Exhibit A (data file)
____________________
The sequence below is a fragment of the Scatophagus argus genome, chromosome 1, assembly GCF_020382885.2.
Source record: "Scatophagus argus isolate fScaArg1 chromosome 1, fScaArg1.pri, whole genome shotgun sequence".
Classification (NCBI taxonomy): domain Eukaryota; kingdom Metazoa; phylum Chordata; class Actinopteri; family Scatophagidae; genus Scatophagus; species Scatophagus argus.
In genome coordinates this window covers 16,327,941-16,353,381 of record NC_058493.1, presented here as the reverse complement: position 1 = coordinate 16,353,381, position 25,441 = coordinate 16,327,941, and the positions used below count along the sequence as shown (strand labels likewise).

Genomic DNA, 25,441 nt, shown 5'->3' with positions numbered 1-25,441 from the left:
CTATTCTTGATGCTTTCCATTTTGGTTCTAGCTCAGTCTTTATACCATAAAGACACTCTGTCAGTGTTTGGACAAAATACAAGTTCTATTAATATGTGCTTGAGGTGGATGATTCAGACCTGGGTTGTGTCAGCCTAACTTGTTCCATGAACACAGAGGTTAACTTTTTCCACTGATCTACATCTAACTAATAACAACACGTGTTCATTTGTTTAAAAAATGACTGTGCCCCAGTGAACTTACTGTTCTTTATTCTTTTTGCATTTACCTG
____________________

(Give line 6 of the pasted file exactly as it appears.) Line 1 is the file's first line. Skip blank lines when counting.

CTATTCTTGATGCTTTCCATTTTGGTTCTAGCTCAGTCTTTATACCATAAAGACACTCTGTCAGTGTTTGGACAAAATACAAGTTCTATTAATATGTGCTTGAGGTGGATGATTCAGACCTGGGTTGTGTCAGCCTAACTTGTTCCATGAACACAGAGGTTAACTTTTTCCACTGATCTACATCTAACTAATAACAACACGTGTTCATTTGTTTAAAAAATGACTGTGCCCCAGTGAACTTACTGTTCTTTATTCTTTTTGCATTTACCTG